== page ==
I have been running field target matches for 30 years and never had to put a backstop behind the targets. Rifle shooters don't understand the limited power and range of the airguns we use and the pellets don't go any farther than the shot used in trap shooting assuming that they are actually shot up into the air. Once in a great while I have put some sort of backstop behind a target if I thought it could ever be an issue. I did put a piece of Masonite in a tree one time because of the possible trajectory of a miss. I would not totally stop a pellet but it would render it pretty harmless after in went thru the Masonite. We have done other things depending on the specific condition but it has never been a requirement. A bale of hay should work fine. Even if the pellet got thru it there would not be much energy left.
Incidentally the NRA range construction guide says if there is nothing down range of an airgun range a backstop is not necessary.
Wayne, thanks for your reply. Can you provide some dimensions of your "Houses"?
We made them different sizes, but basically, just big enough to let the target fall and be reset. Some targets are taller than others. I really like the "rat on the run" from air venturi. They have thicker face plates and kill paddles (no kill paddles shot thru at 10 yds like a gamo will do) and a low profile so they won't rattle down with a miss like a gamo can at times.
I think they were about 13" square and 11 or 12" high. We made both a gable roof and shed roof model... careful on the shed roof to make sure the pitch is not too steep of the target can hit the roof when falling. A gable roof gives clearance the full way back, but is more labor to make.
I have lots of scrap lumber to work with so I made some from 2x6 T&G lumber and some from 1x6 T&G. The 2x6 never got shot thru, but the 1x6 did on some close boxes where they were hit in the same place over and over. If using plywood, then it should be at least 3/4" CDX.
I made some simple shed roof models with a 1/8" thick tempered glass roof, since I had a bunch of pieces that were about the right size... they really let the light in and I never had a piece break from pellet fragments. Plexiglas is expensive, but might work.. not sure.. should not break, but would most likely get real cloudy over time from pitting lead fragments.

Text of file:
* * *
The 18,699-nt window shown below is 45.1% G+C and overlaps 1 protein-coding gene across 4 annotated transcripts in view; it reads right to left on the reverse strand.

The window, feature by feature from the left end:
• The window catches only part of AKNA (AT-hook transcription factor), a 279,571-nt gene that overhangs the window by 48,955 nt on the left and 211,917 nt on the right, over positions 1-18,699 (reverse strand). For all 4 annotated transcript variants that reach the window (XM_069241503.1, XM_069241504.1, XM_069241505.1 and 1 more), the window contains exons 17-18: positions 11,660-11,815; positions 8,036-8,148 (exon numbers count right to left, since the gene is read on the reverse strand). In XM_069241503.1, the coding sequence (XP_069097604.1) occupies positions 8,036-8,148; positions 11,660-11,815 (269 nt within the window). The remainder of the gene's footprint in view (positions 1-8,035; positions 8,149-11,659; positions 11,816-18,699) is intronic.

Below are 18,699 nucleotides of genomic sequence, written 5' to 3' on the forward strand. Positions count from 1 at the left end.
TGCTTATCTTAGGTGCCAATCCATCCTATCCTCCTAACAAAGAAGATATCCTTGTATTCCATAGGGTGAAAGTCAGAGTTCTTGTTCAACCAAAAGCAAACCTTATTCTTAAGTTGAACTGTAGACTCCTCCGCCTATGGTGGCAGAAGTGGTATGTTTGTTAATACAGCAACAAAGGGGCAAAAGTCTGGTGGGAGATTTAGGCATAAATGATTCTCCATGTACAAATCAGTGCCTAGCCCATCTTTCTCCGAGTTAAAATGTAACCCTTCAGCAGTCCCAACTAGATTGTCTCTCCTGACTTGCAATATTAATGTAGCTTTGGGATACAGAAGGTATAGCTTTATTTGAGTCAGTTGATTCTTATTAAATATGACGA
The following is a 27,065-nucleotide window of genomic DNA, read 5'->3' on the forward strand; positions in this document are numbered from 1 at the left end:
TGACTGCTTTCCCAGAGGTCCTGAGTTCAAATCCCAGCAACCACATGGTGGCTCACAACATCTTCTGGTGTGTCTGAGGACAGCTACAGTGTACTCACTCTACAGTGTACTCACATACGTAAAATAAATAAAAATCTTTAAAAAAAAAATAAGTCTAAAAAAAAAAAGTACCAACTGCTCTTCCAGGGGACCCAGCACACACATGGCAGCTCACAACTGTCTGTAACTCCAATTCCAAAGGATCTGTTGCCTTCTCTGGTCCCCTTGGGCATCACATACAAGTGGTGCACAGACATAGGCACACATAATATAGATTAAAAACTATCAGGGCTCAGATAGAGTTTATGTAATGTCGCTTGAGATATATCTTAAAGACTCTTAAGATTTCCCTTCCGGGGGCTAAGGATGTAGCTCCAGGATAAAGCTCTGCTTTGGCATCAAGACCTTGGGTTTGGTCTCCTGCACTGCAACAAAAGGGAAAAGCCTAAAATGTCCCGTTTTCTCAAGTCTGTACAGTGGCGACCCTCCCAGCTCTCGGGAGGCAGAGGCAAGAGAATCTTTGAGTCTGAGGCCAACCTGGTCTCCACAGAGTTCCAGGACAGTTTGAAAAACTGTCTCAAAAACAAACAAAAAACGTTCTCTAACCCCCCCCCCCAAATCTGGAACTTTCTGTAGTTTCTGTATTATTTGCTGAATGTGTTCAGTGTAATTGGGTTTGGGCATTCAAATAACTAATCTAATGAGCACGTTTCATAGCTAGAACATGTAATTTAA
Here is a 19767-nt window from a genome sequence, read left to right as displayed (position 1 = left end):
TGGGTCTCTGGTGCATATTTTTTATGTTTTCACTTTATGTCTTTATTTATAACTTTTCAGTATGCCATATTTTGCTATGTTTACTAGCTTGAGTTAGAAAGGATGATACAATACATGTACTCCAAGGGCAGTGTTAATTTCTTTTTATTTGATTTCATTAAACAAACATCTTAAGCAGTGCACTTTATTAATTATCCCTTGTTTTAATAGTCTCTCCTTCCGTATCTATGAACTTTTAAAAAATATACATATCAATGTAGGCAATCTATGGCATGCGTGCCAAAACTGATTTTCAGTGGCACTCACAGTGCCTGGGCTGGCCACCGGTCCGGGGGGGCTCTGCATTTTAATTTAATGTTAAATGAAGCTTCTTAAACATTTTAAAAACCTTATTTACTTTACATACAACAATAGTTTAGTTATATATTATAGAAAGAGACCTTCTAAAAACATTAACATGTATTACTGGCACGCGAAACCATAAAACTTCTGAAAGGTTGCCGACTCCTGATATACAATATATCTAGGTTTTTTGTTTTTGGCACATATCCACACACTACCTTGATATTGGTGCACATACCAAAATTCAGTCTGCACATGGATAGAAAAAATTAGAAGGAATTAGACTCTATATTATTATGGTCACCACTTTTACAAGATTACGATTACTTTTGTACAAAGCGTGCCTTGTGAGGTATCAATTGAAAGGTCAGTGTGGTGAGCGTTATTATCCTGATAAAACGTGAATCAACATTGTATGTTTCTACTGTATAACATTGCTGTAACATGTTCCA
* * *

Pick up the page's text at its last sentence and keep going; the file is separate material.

It's most likely only worth it if you lease or own the place you shoot and can leave them out in the weather year round.... ready to shoot anytime you want. If you add up all the time setting and taking down targets, it's starts to make sense, if on your own property.
Years ago Illinois used 1/4 of a 55 gallon drum as backstop. A cutting torch was used to cut in 1/2 lengthwise and then these 2 were cut in 1/2. It worked great. A simpler backstop would be to just assemble some pressure treated 2 x 12 boards together to about a 24" wide X 36" tall shaped in "L" shape. These could be easily moved anywhere.
Jeff P, no backstop for trap just out onto club property. Also a pond in general direction of trap shooting on some shots but they may be using non lead shot so the wetlands are protected don't know and don't want to.
Thanks all for your replies, seems we have some conveyor belt 2' x 2' that we need to fabricate a frame/hanger for. Then we will see if they leave us to hold shoots or come up with another hurdle.
I seriously do not think trap shooters use steel shot for practice. If your sportsman’s club does sporting clays, five stand and skeet, everyone of those shotgunners use lead shot. I believe they think air guns are as powerful as rim fire ammo. I would just place one foot square 3/4” plywood behind each target and call it done. I hope you are not being undermined by other members of the your own club. I have seen it happen in person.
Are you sure this club isn't located in Canada? 🤣
We went through similar troubles years ago, but were thankfully able to work with the Chief Firearms Officer to develop a set of range guidelines for sub 20fpe air rifles - previously they were lumping FT in with .22lr range requirements. 573 yards is the maximum distance a .22 pellet will travel at 20fpe when shot at 26 degrees incline. For shooting shotgun trap, the fallout distance is about 300 yards if I remember correctly.
We weren't allowed to place backstops behind targets unless it was a full dirt berm, which is extremely expensive and must be of a certain height to be effective.
The CFO explained that they must approach things from a 'worst case scenario' point of view, meaning someone is down range, looking up and a pellet lands in their eye. Even through the range is in a densely wooded area and there's no chance a pellet could exit without striking any of the trees/leaves/etc. they had to assume that it could.
We also had to allow for 200 yards of wind drift on either side of the range - I'm guessing this was just in case we were shooting during a class 5 hurricane 🤨.